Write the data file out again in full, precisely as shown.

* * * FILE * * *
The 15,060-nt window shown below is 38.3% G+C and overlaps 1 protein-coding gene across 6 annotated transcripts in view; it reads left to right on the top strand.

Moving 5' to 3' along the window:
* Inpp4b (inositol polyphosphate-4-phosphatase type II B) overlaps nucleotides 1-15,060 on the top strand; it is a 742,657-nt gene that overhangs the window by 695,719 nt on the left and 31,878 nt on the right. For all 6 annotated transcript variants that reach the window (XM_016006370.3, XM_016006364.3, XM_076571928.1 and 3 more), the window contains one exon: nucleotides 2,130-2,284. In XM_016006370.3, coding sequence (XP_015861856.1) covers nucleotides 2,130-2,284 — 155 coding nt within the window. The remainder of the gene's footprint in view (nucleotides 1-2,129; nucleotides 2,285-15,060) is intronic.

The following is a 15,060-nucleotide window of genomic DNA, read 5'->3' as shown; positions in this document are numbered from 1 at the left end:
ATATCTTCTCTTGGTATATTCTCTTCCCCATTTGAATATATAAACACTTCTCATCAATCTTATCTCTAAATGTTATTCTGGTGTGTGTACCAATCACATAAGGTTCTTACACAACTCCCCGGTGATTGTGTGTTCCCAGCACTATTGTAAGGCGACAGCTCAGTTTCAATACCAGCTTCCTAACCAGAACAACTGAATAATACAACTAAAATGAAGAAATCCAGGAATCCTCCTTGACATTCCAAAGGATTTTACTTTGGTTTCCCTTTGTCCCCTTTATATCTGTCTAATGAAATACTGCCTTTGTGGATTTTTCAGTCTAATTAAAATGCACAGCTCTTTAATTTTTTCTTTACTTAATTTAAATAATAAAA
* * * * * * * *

The 15,060-nt window shown below is 38.3% G+C and overlaps 1 protein-coding gene across 6 annotated transcripts in view; it reads left to right on the top strand.

Moving 5' to 3' along the window:
* Inpp4b (inositol polyphosphate-4-phosphatase type II B) overlaps nucleotides 1-15,060 on the top strand; it is a 742,657-nt gene that overhangs the window by 695,719 nt on the left and 31,878 nt on the right. For all 6 annotated transcript variants that reach the window (XM_016006370.3, XM_016006364.3, XM_076571928.1 and 3 more), the window contains one exon: nucleotides 2,130-2,284. In XM_016006370.3, coding sequence (XP_015861856.1) covers nucleotides 2,130-2,284 — 155 coding nt within the window. The remainder of the gene's footprint in view (nucleotides 1-2,129; nucleotides 2,285-15,060) is intronic.

The following is a 15,060-nucleotide window of genomic DNA, read 5'->3' as shown; positions in this document are numbered from 1 at the left end:
ATATCTTCTCTTGGTATATTCTCTTCCCCATTTGAATATATAAACACTTCTCATCAATCTTATCTCTAAATGTTATTCTGGTGTGTGTACCAATCACATAAGGTTCTTACACAACTCCCCGGTGATTGTGTGTTCCCAGCACTATTGTAAGGCGACAGCTCAGTTTCAATACCAGCTTCCTAACCAGAACAACTGAATAATACAACTAAAATGAAGAAATCCAGGAATCCTCCTTGACATTCCAAAGGATTTTACTTTGGTTTCCCTTTGTCCCCTTTATATCTGTCTAATGAAATACTGCCTTTGTGGATTTTTCAGTCTAATTAAAATGCACAGCTCTTTAATTTTTTCTTTACTTAATTTAAATAATAAAA